I was just thinking about this over the weekend. My boyfriend liked a recipe, and my friend promised to e-mail it to him. A friend's mother really liked a knitting doodad I own, and I said I would send her the link. When did all of this become so casual?

I'm reading a SciFi book right now with futuristic technology. When I think about how far we've come so fast, it really doesn't seem that far off.


mmm - I love pretty ice pictures. Here's one I posted a bit ago: http://saraskates.typepad.com/sara_skates/2007/02/aesthetic_ice.html
of a lake that a friend of mine lives on - too pretty.


The ease with which we use technology really is amazing. My 7 year old loves to hear the list of things that didn't exist when I was his age: computers, video games, cell phones, answering machines, microwaves, cable TV, cup holders, etc. Your ice pictures are beautiful. I take the ferry to work everyday and love to see giant chunks of ice in the Hudson & East Rivers.


Wow, I never thought of that. I wonder if it's cold enough in my house in the summertime to grow lettuce?

k sallyjo

Everything else will come and go, but ice is always itself.


Isn't it amazing and stunning how much things have changed during our lifetime? When I was born (1966), my dad (IBM) worked on computers that used punch cards and were massive - the size of rooms. Large rooms. Multiple large rooms. (Remember the movie Desk Set?!) Now he carries more computing power than all of those computers put together around in his pocket (one of those really cute little Sony pcs).

Rachel H

Matthew and I were at my Dad's yesterday. Where there still lives a rotary dial telephone in active service. Matthew was absolutely fascinated, but needed me to show him how to make a call on 'this thing'.

Love the Aerogarden. I deeply covet one specifically set up to grow tomato plants upside down, but just don't have the room for it.

Lee Ann

We have hydroponic stores on every corner in Montréal.

I don't think they're growing lettuce, though.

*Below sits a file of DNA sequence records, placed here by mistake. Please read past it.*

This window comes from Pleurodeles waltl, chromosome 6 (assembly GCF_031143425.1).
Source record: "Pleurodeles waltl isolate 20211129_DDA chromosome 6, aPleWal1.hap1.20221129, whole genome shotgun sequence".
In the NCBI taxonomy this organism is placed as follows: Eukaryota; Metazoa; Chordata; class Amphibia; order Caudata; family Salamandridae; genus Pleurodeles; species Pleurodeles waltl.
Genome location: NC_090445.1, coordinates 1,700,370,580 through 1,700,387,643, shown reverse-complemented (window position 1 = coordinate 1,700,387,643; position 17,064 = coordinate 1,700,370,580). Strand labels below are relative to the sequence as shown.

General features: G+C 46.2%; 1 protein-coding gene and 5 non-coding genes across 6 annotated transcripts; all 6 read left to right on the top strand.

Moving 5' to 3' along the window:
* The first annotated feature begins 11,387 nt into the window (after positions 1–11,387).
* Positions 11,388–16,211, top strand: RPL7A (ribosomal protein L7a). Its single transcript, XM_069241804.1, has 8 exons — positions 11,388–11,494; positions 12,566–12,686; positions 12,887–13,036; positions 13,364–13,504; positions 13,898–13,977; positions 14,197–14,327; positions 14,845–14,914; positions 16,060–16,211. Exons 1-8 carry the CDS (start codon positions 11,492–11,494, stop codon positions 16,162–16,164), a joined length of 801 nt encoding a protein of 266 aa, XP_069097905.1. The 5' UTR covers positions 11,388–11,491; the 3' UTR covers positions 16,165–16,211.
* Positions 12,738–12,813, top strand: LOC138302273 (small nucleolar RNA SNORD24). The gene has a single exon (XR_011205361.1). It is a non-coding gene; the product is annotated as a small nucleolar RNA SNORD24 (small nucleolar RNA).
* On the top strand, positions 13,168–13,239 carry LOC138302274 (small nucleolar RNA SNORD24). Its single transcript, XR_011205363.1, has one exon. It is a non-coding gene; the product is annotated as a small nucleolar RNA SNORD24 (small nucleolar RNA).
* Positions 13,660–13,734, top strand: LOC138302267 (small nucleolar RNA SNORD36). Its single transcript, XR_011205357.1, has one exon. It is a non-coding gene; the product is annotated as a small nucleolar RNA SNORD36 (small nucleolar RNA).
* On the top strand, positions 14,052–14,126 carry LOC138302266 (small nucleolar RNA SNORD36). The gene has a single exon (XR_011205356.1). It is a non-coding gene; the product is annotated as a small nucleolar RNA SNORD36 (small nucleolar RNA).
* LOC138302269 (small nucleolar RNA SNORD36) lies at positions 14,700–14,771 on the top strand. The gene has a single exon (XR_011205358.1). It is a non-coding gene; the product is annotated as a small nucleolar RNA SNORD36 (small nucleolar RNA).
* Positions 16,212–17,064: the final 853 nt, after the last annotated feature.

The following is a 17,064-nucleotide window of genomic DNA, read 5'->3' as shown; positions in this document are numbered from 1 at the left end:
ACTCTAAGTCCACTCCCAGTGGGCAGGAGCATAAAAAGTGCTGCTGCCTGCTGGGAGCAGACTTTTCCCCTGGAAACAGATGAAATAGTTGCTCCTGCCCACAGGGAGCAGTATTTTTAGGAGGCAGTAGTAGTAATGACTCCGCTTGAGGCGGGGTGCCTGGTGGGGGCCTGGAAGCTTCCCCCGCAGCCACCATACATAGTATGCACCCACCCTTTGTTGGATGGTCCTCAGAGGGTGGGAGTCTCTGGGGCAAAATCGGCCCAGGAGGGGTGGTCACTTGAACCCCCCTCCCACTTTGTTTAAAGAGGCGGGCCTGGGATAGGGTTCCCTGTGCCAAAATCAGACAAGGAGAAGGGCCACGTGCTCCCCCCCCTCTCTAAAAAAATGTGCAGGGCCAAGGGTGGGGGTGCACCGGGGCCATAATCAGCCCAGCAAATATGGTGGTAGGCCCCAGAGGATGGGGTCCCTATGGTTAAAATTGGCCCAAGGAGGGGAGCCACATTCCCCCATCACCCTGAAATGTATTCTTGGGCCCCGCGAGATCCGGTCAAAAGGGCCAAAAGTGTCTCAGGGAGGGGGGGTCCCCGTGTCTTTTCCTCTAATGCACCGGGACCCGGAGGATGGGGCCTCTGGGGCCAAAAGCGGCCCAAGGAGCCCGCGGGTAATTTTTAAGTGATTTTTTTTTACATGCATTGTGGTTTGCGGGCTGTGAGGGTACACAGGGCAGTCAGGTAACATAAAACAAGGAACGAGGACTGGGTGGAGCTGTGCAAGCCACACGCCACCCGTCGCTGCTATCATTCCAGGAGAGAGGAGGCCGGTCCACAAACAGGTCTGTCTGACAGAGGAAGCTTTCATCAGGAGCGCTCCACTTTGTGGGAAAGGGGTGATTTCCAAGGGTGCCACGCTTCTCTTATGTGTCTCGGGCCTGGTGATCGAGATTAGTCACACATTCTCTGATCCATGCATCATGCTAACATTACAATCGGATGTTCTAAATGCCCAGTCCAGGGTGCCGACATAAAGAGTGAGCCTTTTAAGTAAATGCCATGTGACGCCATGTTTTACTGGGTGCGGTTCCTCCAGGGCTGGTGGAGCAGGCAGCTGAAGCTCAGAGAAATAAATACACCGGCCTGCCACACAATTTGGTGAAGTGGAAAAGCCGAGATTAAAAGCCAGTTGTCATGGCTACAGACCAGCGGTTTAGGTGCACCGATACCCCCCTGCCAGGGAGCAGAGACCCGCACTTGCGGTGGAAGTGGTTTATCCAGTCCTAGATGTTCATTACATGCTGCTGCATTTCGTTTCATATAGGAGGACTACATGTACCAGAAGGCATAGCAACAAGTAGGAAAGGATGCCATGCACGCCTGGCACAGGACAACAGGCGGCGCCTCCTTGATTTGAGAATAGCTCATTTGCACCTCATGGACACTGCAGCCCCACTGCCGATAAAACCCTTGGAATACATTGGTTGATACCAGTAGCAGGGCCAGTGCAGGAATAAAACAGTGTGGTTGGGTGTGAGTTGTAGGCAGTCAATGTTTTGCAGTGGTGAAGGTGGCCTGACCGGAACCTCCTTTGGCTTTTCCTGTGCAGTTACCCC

Love the hydroponic garden. (Not that it would survive in my house - the 21st century has yet to invent something to thwart / withstand a curious 6 year old). And your bridge-receding-into-the-distance shot is far more than workmanlike! I do think digital cameras are one of the greatest technological inventions ever - photography is such a wonderful way of slowing down and really "seeing", but the expense of film and processing was always a barrier.


Yeah--I so want an iPhone! My purse is way too heavy. I'm looking at getting a Treo.

Yesterday I worked at home because of the snow--logged in remotely and the only thing I couldn't do was run up and get a paper document to fax for an attorney who was on a conference call and couldn't leave his desk!

And we take it all totally for granted.


I teach a science-fiction class at my university, and I'm constantly trying to get my students to appreciate how awesome all this new technology is (and how quickly it changes everything). I think they got it when we discussed that new commercial for satellite TV that features Doc Brown from Back to the Future yelling "TV FROM SPAAAACE!".

Then I told them that I didn't get a cell phone until I was 21 and lost all their respect.


When we were driving back to the DoubleTree Sunday morning, I marveled at how lovely the docks were in Portland, all icy, and seemingly leading off into nowhere...it was a similar moment to your bridge moment, I think...

And also? I love the aerogarden, but now I just want to see more pictures of your kitchen. ;)


I quite love that bridge.